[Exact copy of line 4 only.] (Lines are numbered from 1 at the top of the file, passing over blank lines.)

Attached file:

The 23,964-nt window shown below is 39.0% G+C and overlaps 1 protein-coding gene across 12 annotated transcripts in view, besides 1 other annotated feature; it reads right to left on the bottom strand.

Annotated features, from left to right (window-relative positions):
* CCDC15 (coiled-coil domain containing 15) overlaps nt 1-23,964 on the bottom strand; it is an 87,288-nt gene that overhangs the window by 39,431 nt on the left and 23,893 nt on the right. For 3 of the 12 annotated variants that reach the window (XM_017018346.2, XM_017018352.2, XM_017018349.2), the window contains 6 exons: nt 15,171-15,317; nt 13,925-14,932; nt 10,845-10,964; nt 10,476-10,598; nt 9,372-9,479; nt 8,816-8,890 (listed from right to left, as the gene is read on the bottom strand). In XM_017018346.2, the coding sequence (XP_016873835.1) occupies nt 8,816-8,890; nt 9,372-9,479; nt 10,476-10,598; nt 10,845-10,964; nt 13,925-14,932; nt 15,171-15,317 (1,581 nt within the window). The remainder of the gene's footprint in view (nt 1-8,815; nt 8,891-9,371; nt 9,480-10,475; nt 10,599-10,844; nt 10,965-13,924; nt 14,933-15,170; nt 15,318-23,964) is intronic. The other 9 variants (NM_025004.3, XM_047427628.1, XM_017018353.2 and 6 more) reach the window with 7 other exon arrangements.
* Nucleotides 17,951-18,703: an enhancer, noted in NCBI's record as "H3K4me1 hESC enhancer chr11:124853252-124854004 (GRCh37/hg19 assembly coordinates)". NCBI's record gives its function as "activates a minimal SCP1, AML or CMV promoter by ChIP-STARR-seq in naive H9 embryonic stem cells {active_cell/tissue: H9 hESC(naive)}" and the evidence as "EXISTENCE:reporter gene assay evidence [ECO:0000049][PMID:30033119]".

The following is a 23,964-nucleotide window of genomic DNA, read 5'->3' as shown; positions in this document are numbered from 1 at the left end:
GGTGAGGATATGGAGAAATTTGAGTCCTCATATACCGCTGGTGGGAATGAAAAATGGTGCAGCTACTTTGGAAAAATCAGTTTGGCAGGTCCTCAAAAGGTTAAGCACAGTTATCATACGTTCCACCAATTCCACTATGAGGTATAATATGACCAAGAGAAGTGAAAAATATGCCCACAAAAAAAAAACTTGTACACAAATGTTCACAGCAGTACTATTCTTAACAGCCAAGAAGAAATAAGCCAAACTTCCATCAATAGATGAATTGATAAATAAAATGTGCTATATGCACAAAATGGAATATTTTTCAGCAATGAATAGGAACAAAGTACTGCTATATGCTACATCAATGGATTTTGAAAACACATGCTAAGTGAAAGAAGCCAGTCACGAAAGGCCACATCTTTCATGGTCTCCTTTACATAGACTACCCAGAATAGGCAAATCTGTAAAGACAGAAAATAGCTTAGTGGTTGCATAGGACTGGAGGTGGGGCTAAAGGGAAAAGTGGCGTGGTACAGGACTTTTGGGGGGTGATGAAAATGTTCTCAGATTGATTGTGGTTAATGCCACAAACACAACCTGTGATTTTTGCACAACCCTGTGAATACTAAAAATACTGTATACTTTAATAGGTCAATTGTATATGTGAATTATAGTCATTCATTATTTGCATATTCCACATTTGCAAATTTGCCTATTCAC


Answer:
* Nucleotides 17,951-18,703: an enhancer, noted in NCBI's record as "H3K4me1 hESC enhancer chr11:124853252-124854004 (GRCh37/hg19 assembly coordinates)". NCBI's record gives its function as "activates a minimal SCP1, AML or CMV promoter by ChIP-STARR-seq in naive H9 embryonic stem cells {active_cell/tissue: H9 hESC(naive)}" and the evidence as "EXISTENCE:reporter gene assay evidence [ECO:0000049][PMID:30033119]".